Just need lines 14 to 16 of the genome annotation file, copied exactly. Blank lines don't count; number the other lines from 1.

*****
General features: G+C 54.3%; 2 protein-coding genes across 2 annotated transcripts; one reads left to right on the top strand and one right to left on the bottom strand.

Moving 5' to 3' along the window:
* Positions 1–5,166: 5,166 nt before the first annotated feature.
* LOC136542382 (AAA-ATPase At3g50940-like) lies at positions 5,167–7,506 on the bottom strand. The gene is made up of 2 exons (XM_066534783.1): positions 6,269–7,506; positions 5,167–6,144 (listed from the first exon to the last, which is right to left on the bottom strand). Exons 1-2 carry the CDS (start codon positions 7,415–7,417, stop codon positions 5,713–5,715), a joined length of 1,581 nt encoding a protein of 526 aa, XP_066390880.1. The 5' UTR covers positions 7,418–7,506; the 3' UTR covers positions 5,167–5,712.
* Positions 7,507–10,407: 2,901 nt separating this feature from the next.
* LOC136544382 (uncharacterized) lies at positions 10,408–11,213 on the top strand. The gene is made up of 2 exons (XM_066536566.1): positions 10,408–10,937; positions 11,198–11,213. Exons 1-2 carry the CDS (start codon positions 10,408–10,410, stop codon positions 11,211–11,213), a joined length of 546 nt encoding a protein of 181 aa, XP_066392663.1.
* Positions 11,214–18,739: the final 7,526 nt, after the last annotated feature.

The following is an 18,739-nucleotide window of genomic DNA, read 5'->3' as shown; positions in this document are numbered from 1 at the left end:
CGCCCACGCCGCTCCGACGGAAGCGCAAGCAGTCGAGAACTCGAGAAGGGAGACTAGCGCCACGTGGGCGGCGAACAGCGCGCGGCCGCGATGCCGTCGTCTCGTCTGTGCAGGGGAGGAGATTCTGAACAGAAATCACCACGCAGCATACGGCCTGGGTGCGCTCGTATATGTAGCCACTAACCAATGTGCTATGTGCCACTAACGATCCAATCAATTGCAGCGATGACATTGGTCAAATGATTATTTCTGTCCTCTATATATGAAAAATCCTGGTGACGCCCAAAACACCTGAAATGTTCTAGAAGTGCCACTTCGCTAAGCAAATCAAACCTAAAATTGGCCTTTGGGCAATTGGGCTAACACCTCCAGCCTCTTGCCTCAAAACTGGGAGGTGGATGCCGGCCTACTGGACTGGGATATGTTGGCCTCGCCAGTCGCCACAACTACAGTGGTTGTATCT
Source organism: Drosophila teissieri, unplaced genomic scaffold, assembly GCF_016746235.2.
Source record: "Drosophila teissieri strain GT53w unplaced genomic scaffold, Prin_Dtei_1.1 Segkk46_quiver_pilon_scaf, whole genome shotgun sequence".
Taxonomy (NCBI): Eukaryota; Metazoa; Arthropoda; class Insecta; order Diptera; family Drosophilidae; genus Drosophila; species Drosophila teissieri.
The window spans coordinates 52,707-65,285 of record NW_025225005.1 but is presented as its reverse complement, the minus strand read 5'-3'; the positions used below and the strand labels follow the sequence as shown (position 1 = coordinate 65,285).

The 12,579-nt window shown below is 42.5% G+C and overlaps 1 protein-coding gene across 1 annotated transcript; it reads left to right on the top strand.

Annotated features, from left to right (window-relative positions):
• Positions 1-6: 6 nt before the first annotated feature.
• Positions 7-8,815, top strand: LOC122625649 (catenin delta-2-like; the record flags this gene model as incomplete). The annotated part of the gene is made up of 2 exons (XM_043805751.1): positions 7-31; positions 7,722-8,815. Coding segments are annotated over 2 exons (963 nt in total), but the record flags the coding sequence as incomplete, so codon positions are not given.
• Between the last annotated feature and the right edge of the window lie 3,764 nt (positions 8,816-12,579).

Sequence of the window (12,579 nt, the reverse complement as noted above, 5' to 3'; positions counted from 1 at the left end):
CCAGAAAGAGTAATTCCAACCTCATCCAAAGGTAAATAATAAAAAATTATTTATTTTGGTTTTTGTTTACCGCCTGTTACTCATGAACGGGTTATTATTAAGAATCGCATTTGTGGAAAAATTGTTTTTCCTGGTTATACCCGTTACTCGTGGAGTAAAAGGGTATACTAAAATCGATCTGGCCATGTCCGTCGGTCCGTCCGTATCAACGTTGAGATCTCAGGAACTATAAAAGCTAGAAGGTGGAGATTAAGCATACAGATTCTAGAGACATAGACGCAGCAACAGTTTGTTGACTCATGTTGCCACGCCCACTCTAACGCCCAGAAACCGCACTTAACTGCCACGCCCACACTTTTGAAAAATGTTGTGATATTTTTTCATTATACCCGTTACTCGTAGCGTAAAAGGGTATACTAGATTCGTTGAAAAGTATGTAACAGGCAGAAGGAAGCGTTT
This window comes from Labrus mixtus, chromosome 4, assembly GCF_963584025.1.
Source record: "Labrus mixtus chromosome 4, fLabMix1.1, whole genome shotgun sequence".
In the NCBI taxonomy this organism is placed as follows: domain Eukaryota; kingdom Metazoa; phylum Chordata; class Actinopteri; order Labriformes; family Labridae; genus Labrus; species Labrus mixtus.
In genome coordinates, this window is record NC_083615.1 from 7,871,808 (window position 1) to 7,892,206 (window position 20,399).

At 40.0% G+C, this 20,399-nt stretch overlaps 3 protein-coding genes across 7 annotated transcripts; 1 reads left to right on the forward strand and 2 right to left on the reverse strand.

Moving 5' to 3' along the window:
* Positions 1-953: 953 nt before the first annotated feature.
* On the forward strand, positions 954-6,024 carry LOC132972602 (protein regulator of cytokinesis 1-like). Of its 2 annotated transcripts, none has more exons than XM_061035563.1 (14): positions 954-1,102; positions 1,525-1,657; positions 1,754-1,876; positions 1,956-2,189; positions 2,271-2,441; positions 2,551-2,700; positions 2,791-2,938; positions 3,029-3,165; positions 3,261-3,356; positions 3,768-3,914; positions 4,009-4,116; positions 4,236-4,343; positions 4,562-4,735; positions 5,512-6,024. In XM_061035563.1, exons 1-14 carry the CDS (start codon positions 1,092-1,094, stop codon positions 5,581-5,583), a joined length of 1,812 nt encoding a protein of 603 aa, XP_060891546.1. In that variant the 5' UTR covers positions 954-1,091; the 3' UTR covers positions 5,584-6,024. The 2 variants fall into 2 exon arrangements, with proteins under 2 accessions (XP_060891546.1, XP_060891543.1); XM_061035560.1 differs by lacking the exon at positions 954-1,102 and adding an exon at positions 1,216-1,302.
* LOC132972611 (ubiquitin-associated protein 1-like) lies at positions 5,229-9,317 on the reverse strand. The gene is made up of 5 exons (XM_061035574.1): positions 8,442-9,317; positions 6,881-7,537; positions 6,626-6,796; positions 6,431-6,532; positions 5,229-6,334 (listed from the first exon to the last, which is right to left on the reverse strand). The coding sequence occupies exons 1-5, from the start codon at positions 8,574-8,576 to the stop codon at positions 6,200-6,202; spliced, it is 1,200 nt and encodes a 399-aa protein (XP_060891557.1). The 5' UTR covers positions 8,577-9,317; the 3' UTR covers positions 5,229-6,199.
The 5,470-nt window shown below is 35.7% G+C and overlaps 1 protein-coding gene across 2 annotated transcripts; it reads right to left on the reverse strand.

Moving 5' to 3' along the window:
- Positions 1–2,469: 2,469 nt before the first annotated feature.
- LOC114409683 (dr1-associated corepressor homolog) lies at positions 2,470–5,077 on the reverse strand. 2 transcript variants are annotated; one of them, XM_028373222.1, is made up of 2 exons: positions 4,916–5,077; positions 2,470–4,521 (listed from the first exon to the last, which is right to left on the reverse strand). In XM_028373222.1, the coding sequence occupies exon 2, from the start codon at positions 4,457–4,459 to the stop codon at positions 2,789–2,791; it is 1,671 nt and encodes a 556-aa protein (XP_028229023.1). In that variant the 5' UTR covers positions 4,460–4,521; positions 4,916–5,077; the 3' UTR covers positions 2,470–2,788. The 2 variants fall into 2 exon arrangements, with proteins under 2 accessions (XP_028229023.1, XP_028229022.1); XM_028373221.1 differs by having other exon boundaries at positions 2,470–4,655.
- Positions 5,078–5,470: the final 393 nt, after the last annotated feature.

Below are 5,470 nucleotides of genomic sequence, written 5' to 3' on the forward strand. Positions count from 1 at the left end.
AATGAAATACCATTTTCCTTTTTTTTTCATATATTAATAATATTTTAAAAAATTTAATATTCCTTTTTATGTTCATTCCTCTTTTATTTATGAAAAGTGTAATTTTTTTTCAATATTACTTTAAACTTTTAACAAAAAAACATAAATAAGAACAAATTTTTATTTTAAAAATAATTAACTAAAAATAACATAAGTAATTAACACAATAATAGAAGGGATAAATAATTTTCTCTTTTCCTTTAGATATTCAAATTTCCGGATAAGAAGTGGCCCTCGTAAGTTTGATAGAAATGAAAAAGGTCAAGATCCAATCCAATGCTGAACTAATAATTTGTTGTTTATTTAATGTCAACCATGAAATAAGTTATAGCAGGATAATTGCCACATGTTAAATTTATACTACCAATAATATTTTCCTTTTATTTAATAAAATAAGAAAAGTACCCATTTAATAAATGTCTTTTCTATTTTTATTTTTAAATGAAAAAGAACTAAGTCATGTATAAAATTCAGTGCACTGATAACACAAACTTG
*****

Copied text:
The 12,579-nt window shown below is 42.5% G+C and overlaps 1 protein-coding gene across 1 annotated transcript; it reads left to right on the top strand.

Annotated features, from left to right (window-relative positions):
• Positions 1-6: 6 nt before the first annotated feature.